This behaves the same as the previous option. Angular would not subscribe to global event listeners until a dialog appears in the DOM.

  • The different types of methods and patterns of the EventListener that can be used.

Direct Binding:

The oldest and easiest way to listen to document object model events is to register an event handler function directly on the node. Most DOM events are propagated from the original target nodes in the tree.

Event Delegation:

Event delegation allows you to avoid adding events to the particular nodes; instead, the event listener is added to a parent. It takes advantage of that most events are “bubbles” in the DOM tree, which means that they can be caught at the root of the tree and processed there.

Let’s say we have a parent UL element with multiple child elements:

<ul id =”parent-list”>

  <li id =”id1″> Item 1 </li>

  <li id =”id2″> Item 2 </li>

  <li id =”id3″> Item 3 </li>

  <li id =”id4″> Item 4 </li>

  <li id =”id5″> Item 5 </li>

  <li id =”id6″> Item 6 </li>

</ul>

Let’s say we have an unordered list of HTML that we want to bind event handlers to. You can add a separate event listener to each LI element but list items are frequently added and removed from the list. Instead of binding a Click event handler for each list item, add the event listener to the parent UL element. When the event reaches UL, it checks the target property of the event object for a reference to the actual node the user clicked.

  // Get the element, add a click listener…

<ParentDOM>.addEventListener(“click”,function(e) {

  // e.target was the clicked element

  if (e.target && e.target.matches(“a.classA”)) {

    console.log( “Anchor element clicked!”);

  }

});

  • There are two types of event delegation:

[ 1 ] Component Delegation: A listener is registered for each event for the component on the page.

[ 2 ] Front Controller Delegation: A listener is registered for each event for all the components, and then attributes in HTML are used as a dynamic reference to functions or objects that represent each component.

Debounce:

There are some situations where you want a function bound to an event to fire only once after a specific period of time. Typical candidates are functions related to resizing and scrolling events. Calling a function each time one of these events fires will have a significant impact on performance.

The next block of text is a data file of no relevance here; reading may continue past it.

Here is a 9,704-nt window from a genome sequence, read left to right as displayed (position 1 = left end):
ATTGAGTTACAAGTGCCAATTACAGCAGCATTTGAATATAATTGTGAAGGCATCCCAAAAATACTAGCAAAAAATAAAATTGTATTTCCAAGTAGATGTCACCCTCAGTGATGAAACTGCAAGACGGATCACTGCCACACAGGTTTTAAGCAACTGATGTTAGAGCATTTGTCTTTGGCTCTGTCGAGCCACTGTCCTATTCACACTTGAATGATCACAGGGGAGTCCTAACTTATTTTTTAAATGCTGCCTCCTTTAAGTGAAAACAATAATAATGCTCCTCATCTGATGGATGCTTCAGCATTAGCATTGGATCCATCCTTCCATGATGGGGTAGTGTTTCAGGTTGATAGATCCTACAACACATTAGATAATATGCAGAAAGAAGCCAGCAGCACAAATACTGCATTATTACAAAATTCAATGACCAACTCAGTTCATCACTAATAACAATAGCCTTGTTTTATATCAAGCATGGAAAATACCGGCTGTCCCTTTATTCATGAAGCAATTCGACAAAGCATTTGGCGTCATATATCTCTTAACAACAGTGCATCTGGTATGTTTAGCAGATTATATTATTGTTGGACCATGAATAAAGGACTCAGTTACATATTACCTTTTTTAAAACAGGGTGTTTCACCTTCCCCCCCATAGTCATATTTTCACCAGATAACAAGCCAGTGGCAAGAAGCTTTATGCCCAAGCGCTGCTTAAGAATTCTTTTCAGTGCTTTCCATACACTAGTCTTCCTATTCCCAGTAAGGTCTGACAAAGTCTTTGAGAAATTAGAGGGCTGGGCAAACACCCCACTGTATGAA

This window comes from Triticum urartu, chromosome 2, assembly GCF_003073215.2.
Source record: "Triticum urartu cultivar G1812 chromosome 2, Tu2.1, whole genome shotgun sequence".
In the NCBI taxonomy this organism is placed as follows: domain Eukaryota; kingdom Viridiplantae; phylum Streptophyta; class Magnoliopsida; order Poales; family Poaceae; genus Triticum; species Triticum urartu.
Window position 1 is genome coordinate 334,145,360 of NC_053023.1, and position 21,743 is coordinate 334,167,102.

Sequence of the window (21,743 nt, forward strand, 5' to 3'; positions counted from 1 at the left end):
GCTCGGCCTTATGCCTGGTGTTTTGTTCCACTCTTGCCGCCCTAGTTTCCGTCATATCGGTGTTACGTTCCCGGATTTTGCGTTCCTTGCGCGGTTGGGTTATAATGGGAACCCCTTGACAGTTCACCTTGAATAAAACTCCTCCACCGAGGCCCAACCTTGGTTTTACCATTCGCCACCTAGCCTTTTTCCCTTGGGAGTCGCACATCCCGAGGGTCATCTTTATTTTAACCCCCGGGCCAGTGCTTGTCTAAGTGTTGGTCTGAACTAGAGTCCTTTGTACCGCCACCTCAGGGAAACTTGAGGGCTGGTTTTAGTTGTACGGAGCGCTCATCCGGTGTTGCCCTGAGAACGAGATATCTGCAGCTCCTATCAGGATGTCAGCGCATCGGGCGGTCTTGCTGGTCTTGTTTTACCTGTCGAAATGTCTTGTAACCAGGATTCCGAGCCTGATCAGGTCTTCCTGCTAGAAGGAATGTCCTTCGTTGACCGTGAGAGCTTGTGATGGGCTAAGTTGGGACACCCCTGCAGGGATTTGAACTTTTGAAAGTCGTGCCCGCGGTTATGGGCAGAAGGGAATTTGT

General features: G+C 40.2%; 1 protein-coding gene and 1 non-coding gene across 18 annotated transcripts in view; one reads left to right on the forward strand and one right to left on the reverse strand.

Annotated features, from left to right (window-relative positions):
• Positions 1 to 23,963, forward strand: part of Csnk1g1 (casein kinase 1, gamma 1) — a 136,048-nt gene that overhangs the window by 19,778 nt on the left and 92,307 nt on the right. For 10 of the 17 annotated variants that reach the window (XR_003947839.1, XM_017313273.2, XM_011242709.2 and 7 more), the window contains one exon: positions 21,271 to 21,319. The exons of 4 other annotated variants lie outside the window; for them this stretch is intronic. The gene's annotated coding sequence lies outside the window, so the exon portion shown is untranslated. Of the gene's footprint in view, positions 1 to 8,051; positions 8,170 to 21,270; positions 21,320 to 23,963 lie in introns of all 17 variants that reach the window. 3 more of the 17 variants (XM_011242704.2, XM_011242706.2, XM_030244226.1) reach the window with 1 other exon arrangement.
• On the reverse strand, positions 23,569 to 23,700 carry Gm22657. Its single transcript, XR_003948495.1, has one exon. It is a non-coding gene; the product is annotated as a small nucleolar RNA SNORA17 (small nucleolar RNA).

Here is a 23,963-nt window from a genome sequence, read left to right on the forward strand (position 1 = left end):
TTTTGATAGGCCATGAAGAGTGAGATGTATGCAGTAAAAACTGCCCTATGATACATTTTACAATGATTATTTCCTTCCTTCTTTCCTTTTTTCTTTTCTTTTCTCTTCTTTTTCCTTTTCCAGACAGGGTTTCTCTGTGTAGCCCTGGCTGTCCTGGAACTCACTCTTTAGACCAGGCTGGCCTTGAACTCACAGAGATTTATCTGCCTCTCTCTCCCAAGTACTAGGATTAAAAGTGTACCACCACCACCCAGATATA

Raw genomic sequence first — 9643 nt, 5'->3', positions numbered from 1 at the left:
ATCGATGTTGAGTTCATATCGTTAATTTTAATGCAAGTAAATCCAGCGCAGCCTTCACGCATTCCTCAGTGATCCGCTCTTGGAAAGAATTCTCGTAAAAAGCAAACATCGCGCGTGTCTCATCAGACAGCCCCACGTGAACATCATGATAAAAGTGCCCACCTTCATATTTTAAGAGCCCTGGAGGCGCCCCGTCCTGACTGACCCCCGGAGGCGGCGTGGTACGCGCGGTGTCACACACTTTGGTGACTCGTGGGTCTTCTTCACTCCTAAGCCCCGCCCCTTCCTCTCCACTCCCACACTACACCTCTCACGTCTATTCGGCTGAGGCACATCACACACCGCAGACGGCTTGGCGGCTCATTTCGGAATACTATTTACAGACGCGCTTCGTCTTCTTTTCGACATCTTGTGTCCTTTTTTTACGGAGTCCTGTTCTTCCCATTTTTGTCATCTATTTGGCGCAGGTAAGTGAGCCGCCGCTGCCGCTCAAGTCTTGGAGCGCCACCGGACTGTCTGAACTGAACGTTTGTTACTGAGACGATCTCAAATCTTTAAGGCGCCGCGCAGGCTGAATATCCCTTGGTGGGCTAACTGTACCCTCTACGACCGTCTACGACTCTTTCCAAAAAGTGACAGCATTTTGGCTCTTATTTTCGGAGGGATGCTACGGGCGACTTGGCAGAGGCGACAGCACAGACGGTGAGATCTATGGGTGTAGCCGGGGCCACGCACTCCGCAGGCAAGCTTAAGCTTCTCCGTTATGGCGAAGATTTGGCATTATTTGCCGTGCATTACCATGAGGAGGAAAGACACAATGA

RequestAnimationFrame:

If you have to need to perform animating in Javascript, then you have probably used setTimeout or setInterval to achieve it.

function myFunction() {

  // Do whatever

  requestAnimationFrame(myFunction);

}

requestAnimationFrame(myFunction);

  • The advantages of the requestAnimationFrame are:

They are optimized for the browser, so they can run at 60fps in most cases. Battery life and page responsiveness are better on low-end devices and mobile browsers, because of the performance.

Scroll events with Passive Event Listeners:

It allows developers to better scrolling performance by eliminating the need to scroll to block on wheel and touch event listeners.

document.addEventListener( ‘wheel’, (evt) => {

  // … do stuff with evt

}, {

  capture: true,

  passive: true

})

Conclusion:

In this blog, we have seen what is events listener and how an event listener affects your performance. We have seen the different types of methods and patterns of the EventListener.

Author Bio: Vinod Satapara – Technical Director, iFour Technolab Pvt. Ltd.

Technocrat and entrepreneur with years of experience building large scale enterprise web, cloud and mobile applications using latest technologies like ASP.NET, CORE, .NET MVC, Angular and Blockchain.

Hire Angular developers from us to address your business concerns.